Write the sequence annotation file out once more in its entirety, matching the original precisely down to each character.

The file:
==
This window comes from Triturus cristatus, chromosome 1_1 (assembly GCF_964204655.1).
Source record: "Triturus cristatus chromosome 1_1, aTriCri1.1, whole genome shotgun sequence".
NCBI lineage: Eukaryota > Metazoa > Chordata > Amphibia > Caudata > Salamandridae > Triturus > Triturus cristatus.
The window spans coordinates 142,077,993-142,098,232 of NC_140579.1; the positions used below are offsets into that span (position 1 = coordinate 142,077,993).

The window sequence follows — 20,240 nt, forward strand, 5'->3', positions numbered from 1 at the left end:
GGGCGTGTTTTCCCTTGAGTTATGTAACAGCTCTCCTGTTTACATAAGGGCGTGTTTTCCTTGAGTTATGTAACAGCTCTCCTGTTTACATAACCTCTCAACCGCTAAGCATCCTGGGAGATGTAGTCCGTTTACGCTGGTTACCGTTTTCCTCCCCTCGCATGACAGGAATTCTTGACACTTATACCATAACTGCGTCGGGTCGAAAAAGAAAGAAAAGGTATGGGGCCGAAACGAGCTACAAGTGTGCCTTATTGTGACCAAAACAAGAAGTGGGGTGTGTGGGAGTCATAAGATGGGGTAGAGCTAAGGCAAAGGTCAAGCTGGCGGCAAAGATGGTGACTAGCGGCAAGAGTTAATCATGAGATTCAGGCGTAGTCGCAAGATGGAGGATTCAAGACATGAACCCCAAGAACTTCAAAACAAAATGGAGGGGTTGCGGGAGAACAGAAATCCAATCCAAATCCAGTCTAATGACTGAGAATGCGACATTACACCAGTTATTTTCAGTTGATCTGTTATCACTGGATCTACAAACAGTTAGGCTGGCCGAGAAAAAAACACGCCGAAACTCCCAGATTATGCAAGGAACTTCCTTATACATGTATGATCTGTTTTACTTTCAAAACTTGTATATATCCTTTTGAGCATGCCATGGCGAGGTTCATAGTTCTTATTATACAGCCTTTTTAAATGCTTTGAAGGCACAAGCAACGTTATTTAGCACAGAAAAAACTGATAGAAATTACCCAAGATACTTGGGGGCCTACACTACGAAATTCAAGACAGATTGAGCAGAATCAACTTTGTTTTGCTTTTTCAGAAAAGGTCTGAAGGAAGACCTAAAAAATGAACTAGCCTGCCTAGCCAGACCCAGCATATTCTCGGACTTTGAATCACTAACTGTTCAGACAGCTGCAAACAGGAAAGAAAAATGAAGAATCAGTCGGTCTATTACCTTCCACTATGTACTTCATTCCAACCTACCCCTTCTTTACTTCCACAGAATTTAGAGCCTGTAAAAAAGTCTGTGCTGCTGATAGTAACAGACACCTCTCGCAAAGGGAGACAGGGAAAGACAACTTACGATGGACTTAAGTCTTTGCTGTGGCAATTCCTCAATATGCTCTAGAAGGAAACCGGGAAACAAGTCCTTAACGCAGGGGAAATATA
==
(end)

This window comes from Triturus cristatus, chromosome 1_1 (assembly GCF_964204655.1).
Source record: "Triturus cristatus chromosome 1_1, aTriCri1.1, whole genome shotgun sequence".
NCBI lineage: Eukaryota > Metazoa > Chordata > Amphibia > Caudata > Salamandridae > Triturus > Triturus cristatus.
The window spans coordinates 142,077,993-142,098,232 of NC_140579.1; the positions used below are offsets into that span (position 1 = coordinate 142,077,993).

The window sequence follows — 20,240 nt, forward strand, 5'->3', positions numbered from 1 at the left end:
GGGCGTGTTTTCCCTTGAGTTATGTAACAGCTCTCCTGTTTACATAAGGGCGTGTTTTCCTTGAGTTATGTAACAGCTCTCCTGTTTACATAACCTCTCAACCGCTAAGCATCCTGGGAGATGTAGTCCGTTTACGCTGGTTACCGTTTTCCTCCCCTCGCATGACAGGAATTCTTGACACTTATACCATAACTGCGTCGGGTCGAAAAAGAAAGAAAAGGTATGGGGCCGAAACGAGCTACAAGTGTGCCTTATTGTGACCAAAACAAGAAGTGGGGTGTGTGGGAGTCATAAGATGGGGTAGAGCTAAGGCAAAGGTCAAGCTGGCGGCAAAGATGGTGACTAGCGGCAAGAGTTAATCATGAGATTCAGGCGTAGTCGCAAGATGGAGGATTCAAGACATGAACCCCAAGAACTTCAAAACAAAATGGAGGGGTTGCGGGAGAACAGAAATCCAATCCAAATCCAGTCTAATGACTGAGAATGCGACATTACACCAGTTATTTTCAGTTGATCTGTTATCACTGGATCTACAAACAGTTAGGCTGGCCGAGAAAAAAACACGCCGAAACTCCCAGATTATGCAAGGAACTTCCTTATACATGTATGATCTGTTTTACTTTCAAAACTTGTATATATCCTTTTGAGCATGCCATGGCGAGGTTCATAGTTCTTATTATACAGCCTTTTTAAATGCTTTGAAGGCACAAGCAACGTTATTTAGCACAGAAAAAACTGATAGAAATTACCCAAGATACTTGGGGGCCTACACTACGAAATTCAAGACAGATTGAGCAGAATCAACTTTGTTTTGCTTTTTCAGAAAAGGTCTGAAGGAAGACCTAAAAAATGAACTAGCCTGCCTAGCCAGACCCAGCATATTCTCGGACTTTGAATCACTAACTGTTCAGACAGCTGCAAACAGGAAAGAAAAATGAAGAATCAGTCGGTCTATTACCTTCCACTATGTACTTCATTCCAACCTACCCCTTCTTTACTTCCACAGAATTTAGAGCCTGTAAAAAAGTCTGTGCTGCTGATAGTAACAGACACCTCTCGCAAAGGGAGACAGGGAAAGACAACTTACGATGGACTTAAGTCTTTGCTGTGGCAATTCCTCAATATGCTCTAGAAGGAAACCGGGAAACAAGTCCTTAACGCAGGGGAAATATA